BlackBerry is beginning their transition to profitability under John Chen’s leadership. The BlackBerry CEO has already said the company has “survived.” 

When most look to BlackBerry’s revival, the focus is primarily on its hardware. “I’m stunned at what I’m seeing. Everybody is still focused on the hardware,” said Peter Misek, a venture partner at DN Capital in an interview with BNN.

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Chen’s goal to double software revenue by the end of fiscal 2015, from $250 million to $500 million, is beginning to materialize. “It’s pretty exciting for them in that they are actually seeing traction among enterprise. As we talk to big CIOs, they are really showing up again,” said Misek.

BlackBerry hopes to garner increased revenue by switching up its BES subscription model. “It’s our plan to aggressively shift our software business from the perpetual license to a subscription base,” said Chen on BlackBerry’s most recent earnings call. Chen said the shift to subscriptions will yield lower revenue in the short term, but the subscription model will produce “more respectable revenue in future quarter.”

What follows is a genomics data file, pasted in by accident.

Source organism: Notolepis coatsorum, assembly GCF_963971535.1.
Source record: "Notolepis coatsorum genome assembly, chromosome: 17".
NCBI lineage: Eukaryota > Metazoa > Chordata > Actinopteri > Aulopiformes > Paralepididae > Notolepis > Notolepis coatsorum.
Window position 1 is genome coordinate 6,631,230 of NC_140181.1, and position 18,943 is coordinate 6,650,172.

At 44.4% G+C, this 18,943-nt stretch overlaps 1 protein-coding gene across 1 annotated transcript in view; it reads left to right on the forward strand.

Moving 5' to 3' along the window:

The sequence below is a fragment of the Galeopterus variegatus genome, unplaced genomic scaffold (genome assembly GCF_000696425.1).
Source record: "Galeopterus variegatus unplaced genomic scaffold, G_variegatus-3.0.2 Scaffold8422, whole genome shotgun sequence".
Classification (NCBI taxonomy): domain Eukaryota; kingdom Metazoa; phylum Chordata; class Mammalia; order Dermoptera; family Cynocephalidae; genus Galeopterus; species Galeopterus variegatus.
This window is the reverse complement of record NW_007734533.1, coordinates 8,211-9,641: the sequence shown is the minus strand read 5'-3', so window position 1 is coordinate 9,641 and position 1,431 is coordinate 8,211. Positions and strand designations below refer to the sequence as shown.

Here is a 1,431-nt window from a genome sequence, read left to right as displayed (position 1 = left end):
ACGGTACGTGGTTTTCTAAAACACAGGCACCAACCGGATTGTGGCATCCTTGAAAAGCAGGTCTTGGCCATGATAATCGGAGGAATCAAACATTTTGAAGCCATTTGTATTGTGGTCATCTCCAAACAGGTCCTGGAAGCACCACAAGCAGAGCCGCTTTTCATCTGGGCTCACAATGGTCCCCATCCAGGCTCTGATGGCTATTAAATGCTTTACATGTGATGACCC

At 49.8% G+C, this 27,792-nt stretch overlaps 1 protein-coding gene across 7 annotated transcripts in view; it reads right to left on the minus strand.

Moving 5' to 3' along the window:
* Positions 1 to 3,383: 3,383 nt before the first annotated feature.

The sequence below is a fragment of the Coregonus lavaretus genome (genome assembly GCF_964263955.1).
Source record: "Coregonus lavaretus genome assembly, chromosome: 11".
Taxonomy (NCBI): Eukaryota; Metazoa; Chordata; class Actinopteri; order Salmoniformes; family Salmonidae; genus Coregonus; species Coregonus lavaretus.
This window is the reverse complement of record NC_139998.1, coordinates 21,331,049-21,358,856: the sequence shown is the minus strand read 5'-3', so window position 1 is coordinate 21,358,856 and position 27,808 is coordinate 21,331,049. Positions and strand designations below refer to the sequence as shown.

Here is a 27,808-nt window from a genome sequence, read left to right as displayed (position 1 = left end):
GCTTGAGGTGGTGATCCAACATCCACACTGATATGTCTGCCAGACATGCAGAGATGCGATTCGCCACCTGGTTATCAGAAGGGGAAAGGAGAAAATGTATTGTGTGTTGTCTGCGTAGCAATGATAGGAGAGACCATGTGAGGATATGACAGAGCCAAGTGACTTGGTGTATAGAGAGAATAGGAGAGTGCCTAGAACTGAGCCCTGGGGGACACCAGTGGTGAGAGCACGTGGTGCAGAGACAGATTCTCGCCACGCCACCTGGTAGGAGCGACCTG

BlackBerry currently offers a free trial of BES 10, called EZ Pass, which is widely expected to expire on February 1, 2015 for 3.4 million subscribers. “On that day, roughly two to three times the number who they are currently charging will start to pay, hopefully. You could see software revenues more than double,” said Misek.

Chen expects to see at least 10 million join a BES solution in the next fiscal year. Software revenue decreased 12.5 percent or $8 million in the third quarter of fiscal 2014 to $56 million, compared to $64 million a year earlier, amounting to just 4.7 percent of overall revenue. Chen hopes the new changes will thwart continued decline.